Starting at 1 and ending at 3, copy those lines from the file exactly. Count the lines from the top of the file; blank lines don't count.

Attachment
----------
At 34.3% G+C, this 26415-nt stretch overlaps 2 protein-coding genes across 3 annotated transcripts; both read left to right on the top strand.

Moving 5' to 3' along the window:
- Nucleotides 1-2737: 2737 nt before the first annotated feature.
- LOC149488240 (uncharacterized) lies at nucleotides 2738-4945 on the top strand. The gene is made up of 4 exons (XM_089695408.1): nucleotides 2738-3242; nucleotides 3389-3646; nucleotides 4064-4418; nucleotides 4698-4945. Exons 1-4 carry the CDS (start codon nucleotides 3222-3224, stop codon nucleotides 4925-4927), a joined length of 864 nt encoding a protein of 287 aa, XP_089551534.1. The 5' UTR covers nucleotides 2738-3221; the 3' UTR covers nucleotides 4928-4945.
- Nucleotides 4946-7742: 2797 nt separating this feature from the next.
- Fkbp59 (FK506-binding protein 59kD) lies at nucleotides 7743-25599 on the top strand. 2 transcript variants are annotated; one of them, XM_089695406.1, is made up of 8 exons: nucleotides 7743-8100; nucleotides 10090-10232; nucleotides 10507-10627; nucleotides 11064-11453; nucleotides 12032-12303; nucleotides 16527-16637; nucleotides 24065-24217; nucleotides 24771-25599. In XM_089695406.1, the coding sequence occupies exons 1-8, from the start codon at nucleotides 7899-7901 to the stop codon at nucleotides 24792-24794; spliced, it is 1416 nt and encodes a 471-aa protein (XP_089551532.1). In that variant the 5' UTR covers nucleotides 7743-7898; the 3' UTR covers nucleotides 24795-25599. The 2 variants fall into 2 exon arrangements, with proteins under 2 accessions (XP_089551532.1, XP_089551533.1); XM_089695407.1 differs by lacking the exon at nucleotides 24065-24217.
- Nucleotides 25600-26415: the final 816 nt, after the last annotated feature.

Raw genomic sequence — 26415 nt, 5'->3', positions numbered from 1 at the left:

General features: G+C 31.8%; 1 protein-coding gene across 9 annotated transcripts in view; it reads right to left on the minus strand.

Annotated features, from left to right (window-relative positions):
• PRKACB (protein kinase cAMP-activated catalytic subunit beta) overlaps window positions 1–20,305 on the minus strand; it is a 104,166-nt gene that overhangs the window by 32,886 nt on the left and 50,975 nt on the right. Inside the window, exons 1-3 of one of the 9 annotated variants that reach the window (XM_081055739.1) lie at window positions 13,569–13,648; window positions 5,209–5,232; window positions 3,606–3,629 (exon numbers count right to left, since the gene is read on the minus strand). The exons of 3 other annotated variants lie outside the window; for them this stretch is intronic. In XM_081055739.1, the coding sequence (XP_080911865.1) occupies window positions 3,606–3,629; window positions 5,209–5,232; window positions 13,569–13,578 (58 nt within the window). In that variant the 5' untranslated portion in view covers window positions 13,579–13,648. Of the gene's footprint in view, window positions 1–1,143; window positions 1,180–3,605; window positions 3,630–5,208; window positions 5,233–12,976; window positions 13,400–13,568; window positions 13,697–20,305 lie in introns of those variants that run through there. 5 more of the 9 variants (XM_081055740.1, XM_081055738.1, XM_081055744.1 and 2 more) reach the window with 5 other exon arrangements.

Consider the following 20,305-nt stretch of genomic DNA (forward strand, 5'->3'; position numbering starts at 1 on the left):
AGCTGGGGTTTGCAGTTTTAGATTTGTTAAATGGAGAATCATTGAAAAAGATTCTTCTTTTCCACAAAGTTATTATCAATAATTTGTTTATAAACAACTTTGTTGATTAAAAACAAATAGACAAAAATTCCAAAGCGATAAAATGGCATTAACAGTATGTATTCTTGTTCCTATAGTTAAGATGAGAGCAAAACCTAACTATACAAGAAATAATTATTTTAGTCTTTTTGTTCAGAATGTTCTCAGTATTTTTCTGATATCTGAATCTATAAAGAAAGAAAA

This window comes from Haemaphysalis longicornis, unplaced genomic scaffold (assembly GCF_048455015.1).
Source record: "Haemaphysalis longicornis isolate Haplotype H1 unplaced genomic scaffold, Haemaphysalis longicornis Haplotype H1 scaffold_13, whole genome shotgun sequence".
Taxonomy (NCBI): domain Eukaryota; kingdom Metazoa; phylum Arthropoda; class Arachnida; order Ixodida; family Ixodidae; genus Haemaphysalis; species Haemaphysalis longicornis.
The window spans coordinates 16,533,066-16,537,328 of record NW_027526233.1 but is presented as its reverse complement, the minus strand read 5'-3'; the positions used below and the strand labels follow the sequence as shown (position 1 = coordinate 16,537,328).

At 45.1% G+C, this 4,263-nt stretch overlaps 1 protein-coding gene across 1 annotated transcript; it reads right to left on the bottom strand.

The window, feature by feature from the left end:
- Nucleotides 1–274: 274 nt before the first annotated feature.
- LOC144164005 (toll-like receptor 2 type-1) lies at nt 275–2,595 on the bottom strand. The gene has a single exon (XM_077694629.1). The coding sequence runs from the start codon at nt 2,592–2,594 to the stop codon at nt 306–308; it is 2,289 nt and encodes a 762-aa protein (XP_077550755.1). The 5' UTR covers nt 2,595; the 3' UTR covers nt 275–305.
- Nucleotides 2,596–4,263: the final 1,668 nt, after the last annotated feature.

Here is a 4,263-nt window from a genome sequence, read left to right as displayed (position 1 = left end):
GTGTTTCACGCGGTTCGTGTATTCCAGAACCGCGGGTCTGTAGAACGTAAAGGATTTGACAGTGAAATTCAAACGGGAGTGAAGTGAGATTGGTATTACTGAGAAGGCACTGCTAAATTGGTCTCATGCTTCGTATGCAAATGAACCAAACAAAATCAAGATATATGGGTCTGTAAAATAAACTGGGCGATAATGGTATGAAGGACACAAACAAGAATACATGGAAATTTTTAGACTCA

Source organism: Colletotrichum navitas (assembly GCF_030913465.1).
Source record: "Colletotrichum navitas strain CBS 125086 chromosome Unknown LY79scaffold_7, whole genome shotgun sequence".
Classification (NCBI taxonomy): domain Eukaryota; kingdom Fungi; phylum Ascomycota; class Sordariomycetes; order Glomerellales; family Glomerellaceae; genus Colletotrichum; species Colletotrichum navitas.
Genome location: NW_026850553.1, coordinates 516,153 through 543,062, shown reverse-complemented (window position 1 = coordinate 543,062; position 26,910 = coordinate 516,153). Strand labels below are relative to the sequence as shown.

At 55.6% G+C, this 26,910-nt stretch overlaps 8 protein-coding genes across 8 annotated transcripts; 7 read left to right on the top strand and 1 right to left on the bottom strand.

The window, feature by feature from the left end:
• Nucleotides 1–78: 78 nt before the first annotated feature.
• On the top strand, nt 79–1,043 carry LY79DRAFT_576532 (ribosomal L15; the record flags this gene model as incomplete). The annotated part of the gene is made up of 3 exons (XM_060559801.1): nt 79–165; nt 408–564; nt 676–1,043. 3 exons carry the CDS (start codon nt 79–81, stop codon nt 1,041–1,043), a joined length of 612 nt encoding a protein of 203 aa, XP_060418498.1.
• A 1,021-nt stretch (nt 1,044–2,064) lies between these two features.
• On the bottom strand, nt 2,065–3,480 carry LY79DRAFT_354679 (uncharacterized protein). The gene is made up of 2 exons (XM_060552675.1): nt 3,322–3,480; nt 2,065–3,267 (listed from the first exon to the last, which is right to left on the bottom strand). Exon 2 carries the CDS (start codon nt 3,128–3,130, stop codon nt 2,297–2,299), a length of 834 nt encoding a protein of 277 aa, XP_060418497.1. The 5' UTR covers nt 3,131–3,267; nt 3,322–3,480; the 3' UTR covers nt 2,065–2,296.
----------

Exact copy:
At 34.3% G+C, this 26415-nt stretch overlaps 2 protein-coding genes across 3 annotated transcripts; both read left to right on the top strand.

Moving 5' to 3' along the window:
- Nucleotides 1-2737: 2737 nt before the first annotated feature.